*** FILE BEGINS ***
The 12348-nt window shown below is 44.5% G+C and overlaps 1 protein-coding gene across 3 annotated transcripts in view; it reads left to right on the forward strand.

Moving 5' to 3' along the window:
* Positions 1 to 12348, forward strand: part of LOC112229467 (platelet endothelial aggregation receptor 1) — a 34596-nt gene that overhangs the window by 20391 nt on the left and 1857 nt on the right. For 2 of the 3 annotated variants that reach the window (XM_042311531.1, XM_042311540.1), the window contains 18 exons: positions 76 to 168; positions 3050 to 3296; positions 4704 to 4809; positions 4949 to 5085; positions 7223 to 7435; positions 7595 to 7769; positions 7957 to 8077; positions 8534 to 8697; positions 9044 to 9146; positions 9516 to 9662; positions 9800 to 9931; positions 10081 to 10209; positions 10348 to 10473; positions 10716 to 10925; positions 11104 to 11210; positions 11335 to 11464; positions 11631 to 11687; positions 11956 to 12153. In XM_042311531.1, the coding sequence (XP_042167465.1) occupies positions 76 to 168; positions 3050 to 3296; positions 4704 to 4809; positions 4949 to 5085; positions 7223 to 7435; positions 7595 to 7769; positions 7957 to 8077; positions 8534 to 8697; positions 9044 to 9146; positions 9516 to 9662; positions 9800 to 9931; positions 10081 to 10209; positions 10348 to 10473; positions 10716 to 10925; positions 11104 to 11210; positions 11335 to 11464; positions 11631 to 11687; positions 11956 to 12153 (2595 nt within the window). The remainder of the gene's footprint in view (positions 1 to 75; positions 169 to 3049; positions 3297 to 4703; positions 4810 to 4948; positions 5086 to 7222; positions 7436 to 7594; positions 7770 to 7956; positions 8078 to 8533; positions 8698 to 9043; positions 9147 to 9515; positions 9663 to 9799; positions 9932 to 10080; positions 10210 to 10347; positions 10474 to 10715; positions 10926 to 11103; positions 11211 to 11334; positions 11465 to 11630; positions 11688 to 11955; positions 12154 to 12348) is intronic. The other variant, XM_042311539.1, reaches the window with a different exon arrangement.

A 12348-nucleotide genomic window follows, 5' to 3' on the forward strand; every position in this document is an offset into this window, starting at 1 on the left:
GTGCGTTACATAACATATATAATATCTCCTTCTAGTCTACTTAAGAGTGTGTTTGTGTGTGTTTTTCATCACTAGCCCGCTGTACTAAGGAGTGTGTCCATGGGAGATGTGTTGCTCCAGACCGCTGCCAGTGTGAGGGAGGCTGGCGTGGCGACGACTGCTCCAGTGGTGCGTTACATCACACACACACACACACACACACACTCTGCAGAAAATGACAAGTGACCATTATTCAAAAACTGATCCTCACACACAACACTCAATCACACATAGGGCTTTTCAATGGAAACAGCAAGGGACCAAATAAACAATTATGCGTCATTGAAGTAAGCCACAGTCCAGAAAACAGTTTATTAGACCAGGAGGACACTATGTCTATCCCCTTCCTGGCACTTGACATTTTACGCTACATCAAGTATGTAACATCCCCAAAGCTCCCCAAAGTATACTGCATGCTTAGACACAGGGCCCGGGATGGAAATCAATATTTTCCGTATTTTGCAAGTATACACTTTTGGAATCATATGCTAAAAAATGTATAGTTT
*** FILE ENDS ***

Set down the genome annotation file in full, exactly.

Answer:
The 12348-nt window shown below is 44.5% G+C and overlaps 1 protein-coding gene across 3 annotated transcripts in view; it reads left to right on the forward strand.

Moving 5' to 3' along the window:
* Positions 1 to 12348, forward strand: part of LOC112229467 (platelet endothelial aggregation receptor 1) — a 34596-nt gene that overhangs the window by 20391 nt on the left and 1857 nt on the right. For 2 of the 3 annotated variants that reach the window (XM_042311531.1, XM_042311540.1), the window contains 18 exons: positions 76 to 168; positions 3050 to 3296; positions 4704 to 4809; positions 4949 to 5085; positions 7223 to 7435; positions 7595 to 7769; positions 7957 to 8077; positions 8534 to 8697; positions 9044 to 9146; positions 9516 to 9662; positions 9800 to 9931; positions 10081 to 10209; positions 10348 to 10473; positions 10716 to 10925; positions 11104 to 11210; positions 11335 to 11464; positions 11631 to 11687; positions 11956 to 12153. In XM_042311531.1, the coding sequence (XP_042167465.1) occupies positions 76 to 168; positions 3050 to 3296; positions 4704 to 4809; positions 4949 to 5085; positions 7223 to 7435; positions 7595 to 7769; positions 7957 to 8077; positions 8534 to 8697; positions 9044 to 9146; positions 9516 to 9662; positions 9800 to 9931; positions 10081 to 10209; positions 10348 to 10473; positions 10716 to 10925; positions 11104 to 11210; positions 11335 to 11464; positions 11631 to 11687; positions 11956 to 12153 (2595 nt within the window). The remainder of the gene's footprint in view (positions 1 to 75; positions 169 to 3049; positions 3297 to 4703; positions 4810 to 4948; positions 5086 to 7222; positions 7436 to 7594; positions 7770 to 7956; positions 8078 to 8533; positions 8698 to 9043; positions 9147 to 9515; positions 9663 to 9799; positions 9932 to 10080; positions 10210 to 10347; positions 10474 to 10715; positions 10926 to 11103; positions 11211 to 11334; positions 11465 to 11630; positions 11688 to 11955; positions 12154 to 12348) is intronic. The other variant, XM_042311539.1, reaches the window with a different exon arrangement.

A 12348-nucleotide genomic window follows, 5' to 3' on the forward strand; every position in this document is an offset into this window, starting at 1 on the left:
GTGCGTTACATAACATATATAATATCTCCTTCTAGTCTACTTAAGAGTGTGTTTGTGTGTGTTTTTCATCACTAGCCCGCTGTACTAAGGAGTGTGTCCATGGGAGATGTGTTGCTCCAGACCGCTGCCAGTGTGAGGGAGGCTGGCGTGGCGACGACTGCTCCAGTGGTGCGTTACATCACACACACACACACACACACACACTCTGCAGAAAATGACAAGTGACCATTATTCAAAAACTGATCCTCACACACAACACTCAATCACACATAGGGCTTTTCAATGGAAACAGCAAGGGACCAAATAAACAATTATGCGTCATTGAAGTAAGCCACAGTCCAGAAAACAGTTTATTAGACCAGGAGGACACTATGTCTATCCCCTTCCTGGCACTTGACATTTTACGCTACATCAAGTATGTAACATCCCCAAAGCTCCCCAAAGTATACTGCATGCTTAGACACAGGGCCCGGGATGGAAATCAATATTTTCCGTATTTTGCAAGTATACACTTTTGGAATCATATGCTAAAAAATGTATAGTTT